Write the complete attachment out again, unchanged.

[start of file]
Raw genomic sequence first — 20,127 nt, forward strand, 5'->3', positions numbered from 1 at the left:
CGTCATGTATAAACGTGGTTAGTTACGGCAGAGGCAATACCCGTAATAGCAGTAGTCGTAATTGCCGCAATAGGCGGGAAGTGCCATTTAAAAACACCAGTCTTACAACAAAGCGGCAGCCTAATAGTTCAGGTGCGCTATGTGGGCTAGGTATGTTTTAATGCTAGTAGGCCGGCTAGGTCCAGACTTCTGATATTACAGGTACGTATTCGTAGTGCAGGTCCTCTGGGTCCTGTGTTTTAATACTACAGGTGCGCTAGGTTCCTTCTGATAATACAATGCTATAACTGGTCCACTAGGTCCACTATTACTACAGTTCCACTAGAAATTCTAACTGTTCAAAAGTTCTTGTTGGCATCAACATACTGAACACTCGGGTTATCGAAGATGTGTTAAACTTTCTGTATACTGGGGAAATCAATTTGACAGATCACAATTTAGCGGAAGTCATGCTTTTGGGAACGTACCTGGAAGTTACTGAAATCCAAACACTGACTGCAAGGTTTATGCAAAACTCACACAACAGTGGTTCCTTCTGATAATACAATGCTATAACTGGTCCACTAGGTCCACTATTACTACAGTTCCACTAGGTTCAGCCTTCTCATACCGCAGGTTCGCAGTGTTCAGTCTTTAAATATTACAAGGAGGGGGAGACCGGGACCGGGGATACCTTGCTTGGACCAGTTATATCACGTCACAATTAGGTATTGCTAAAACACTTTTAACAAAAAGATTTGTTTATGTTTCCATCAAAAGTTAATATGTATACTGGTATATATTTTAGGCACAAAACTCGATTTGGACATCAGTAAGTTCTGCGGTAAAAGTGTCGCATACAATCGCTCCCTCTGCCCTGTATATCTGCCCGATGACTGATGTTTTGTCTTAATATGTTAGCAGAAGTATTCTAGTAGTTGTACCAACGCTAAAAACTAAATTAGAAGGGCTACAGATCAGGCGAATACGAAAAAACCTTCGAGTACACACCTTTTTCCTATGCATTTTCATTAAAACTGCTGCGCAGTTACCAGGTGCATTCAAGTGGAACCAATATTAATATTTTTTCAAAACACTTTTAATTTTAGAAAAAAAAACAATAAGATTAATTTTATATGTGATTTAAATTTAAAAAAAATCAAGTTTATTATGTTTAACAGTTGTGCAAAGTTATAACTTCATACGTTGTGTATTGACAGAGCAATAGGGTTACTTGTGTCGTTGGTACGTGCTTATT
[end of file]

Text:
Raw genomic sequence first — 20,127 nt, forward strand, 5'->3', positions numbered from 1 at the left:
CGTCATGTATAAACGTGGTTAGTTACGGCAGAGGCAATACCCGTAATAGCAGTAGTCGTAATTGCCGCAATAGGCGGGAAGTGCCATTTAAAAACACCAGTCTTACAACAAAGCGGCAGCCTAATAGTTCAGGTGCGCTATGTGGGCTAGGTATGTTTTAATGCTAGTAGGCCGGCTAGGTCCAGACTTCTGATATTACAGGTACGTATTCGTAGTGCAGGTCCTCTGGGTCCTGTGTTTTAATACTACAGGTGCGCTAGGTTCCTTCTGATAATACAATGCTATAACTGGTCCACTAGGTCCACTATTACTACAGTTCCACTAGAAATTCTAACTGTTCAAAAGTTCTTGTTGGCATCAACATACTGAACACTCGGGTTATCGAAGATGTGTTAAACTTTCTGTATACTGGGGAAATCAATTTGACAGATCACAATTTAGCGGAAGTCATGCTTTTGGGAACGTACCTGGAAGTTACTGAAATCCAAACACTGACTGCAAGGTTTATGCAAAACTCACACAACAGTGGTTCCTTCTGATAATACAATGCTATAACTGGTCCACTAGGTCCACTATTACTACAGTTCCACTAGGTTCAGCCTTCTCATACCGCAGGTTCGCAGTGTTCAGTCTTTAAATATTACAAGGAGGGGGAGACCGGGACCGGGGATACCTTGCTTGGACCAGTTATATCACGTCACAATTAGGTATTGCTAAAACACTTTTAACAAAAAGATTTGTTTATGTTTCCATCAAAAGTTAATATGTATACTGGTATATATTTTAGGCACAAAACTCGATTTGGACATCAGTAAGTTCTGCGGTAAAAGTGTCGCATACAATCGCTCCCTCTGCCCTGTATATCTGCCCGATGACTGATGTTTTGTCTTAATATGTTAGCAGAAGTATTCTAGTAGTTGTACCAACGCTAAAAACTAAATTAGAAGGGCTACAGATCAGGCGAATACGAAAAAACCTTCGAGTACACACCTTTTTCCTATGCATTTTCATTAAAACTGCTGCGCAGTTACCAGGTGCATTCAAGTGGAACCAATATTAATATTTTTTCAAAACACTTTTAATTTTAGAAAAAAAAACAATAAGATTAATTTTATATGTGATTTAAATTTAAAAAAAATCAAGTTTATTATGTTTAACAGTTGTGCAAAGTTATAACTTCATACGTTGTGTATTGACAGAGCAATAGGGTTACTTGTGTCGTTGGTACGTGCTTATT